Expanding Quillard's Oeuvre

© Martin Eidelberg

Created March 2022; revised April 2022


1. Pierre Antoine Quillard, La Fête du mai, oil on canvas, 54.2 x 45.2 cm. Paris, Musée du Louvre.


A century ago, in the 1920s and ‘30s, attributions to Pierre Antoine Quillard (c. 1704-1733) were hotly debated. The discussion had been precipitated by the Musée du Louvre’s purchase in 1927 of a pair of fête galantes, La Fête du mai and La Danse villageoise (fig. 1). These works had appeared at a London auction two years earlier, where they were ascribed to Watteau and it was under his name that they entered the Louvre. But their authenticity was soon questioned and Quillard was proposed as the true author. This created a great uproar, and incensed articles about the attribution and Quillard’s artistic identity appeared in the Parisian press and international art magazines. There was even a court trial in which the Louvre successfully sued for a refund of part of the purchase price. All this was only the first chapter in a longer and wider brouhaha. Similar paintings were brought forth from disparate locations—France, Portugal, Russia, and Italy—and were given to Quillard. Although not without strenuous dissension, there gradually emerged a consensus regarding his oeuvre. Whereas previously his name had been essentially unknown, it now was well established. Not least of all, he had become an artist with a substantial oeuvre.

Although a great more paintings were ascribed to Quillard in subsequent decades, they mostly prove to be by anonymous artists working in the wake of Watteau. Like the master’s other satellites, Jean-Baptiste Pater and Nicolas Lancret, Quillard unfortunately became a catch basin for anonymous eighteenth-century fêtes galantes. Like Pirandello’s six characters in search of an author, these paintings were homeless. Rather than focusing on those undeserving works, I propose returning to the central core of  Quillard’s oeuvre. This essay brings together eleven paintings that have not been identified with Quillard before or have not been presented publicly. Their stylistic coherence reinforces our understanding of his distinctive manner and, moreover, these works shed light on his studio practice and the way that he often painted several versions of a single composition.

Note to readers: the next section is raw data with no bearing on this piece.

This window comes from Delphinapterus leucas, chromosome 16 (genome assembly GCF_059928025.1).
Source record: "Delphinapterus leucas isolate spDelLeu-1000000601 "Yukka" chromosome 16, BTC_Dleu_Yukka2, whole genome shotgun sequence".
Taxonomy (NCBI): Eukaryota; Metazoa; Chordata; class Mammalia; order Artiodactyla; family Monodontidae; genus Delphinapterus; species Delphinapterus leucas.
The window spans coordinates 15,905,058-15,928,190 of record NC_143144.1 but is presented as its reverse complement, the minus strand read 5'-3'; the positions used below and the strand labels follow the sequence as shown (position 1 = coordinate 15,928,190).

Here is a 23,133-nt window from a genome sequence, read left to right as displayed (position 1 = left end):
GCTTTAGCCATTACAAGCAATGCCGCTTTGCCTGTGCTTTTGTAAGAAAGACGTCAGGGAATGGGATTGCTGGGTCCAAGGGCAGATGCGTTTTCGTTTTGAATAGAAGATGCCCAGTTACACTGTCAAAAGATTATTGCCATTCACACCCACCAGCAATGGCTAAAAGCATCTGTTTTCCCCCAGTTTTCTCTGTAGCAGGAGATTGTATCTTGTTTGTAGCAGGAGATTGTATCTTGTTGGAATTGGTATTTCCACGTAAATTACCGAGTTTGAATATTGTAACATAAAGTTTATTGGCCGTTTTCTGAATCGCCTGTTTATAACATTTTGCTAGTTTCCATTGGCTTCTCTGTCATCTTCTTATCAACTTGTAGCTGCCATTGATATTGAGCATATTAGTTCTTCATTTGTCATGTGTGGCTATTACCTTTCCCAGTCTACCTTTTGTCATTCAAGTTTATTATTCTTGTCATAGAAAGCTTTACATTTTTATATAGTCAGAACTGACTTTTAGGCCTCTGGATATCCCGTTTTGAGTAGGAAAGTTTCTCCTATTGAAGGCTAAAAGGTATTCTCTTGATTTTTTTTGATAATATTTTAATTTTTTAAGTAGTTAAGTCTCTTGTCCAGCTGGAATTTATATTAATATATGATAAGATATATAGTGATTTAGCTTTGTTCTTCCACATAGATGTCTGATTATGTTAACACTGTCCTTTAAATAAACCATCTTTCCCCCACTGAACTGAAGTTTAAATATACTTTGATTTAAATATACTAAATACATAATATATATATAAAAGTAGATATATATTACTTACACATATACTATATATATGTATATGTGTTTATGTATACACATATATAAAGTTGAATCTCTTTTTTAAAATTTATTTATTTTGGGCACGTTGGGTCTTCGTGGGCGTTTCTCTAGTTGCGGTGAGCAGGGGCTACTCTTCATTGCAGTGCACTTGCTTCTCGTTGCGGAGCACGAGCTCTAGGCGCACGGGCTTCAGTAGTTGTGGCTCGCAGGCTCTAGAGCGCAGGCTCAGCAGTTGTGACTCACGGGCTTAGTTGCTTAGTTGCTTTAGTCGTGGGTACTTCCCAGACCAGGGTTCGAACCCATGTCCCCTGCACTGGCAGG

2. Pierre Antoine Quillard, Festivities Outside a Country Inn, oil on canvas, 53 x 79 cm. Whereabouts unknown.


The first picture to be considered is Festivities Outside a Country Inn (fig. 2). It appeared twice in German auctions about a decade ago, both times attributed to Jean-Baptiste Pater.1 However, it clearly is unrelated to Pater but, rather, is unmistakably executed in Quillard’s style. The dancers at the far left and at center–-with their slender bodies and turned heads—are wholly characteristic of his work.

3. Pierre Antoine Quillard, Wedding Festivities, oil on canvas, 49 x 66 cm. Dublin, National Gallery of Ireland.

4. Pierre Antoine Quillard, Wedding Festivities, oil on canvas, 59 x 73 cm. Whereabouts unknown.

Moreover, this fête galante is almost the twin of two other versions of this composition, one in Dublin (fig. 3) and another, a slightly larger variation equivalent in size to our German example, that was on the Paris market in 1950 (fig. 4).2 Person for person, tree for tree, the three compositions are essentially the same. As will be seen, Quillard seems to have delighted in replicating his compositions. Whereas the Dublin and Paris paintings are rectangular in format, our new painting is a horizontal oval, a shape rarely employed by Watteau or his immediate followers. Yet Quillard employed it on other occasions, as in a pair of oval pendants that until recently remained with dukes of Cadaval, important patrons of his in the later part of his career (fig. 12).

    5. Pierre Antoine Quillard, The Arrival at Cythera, oil on canvas, 57 x 69 cm. Budapest, Museum of Fine Arts.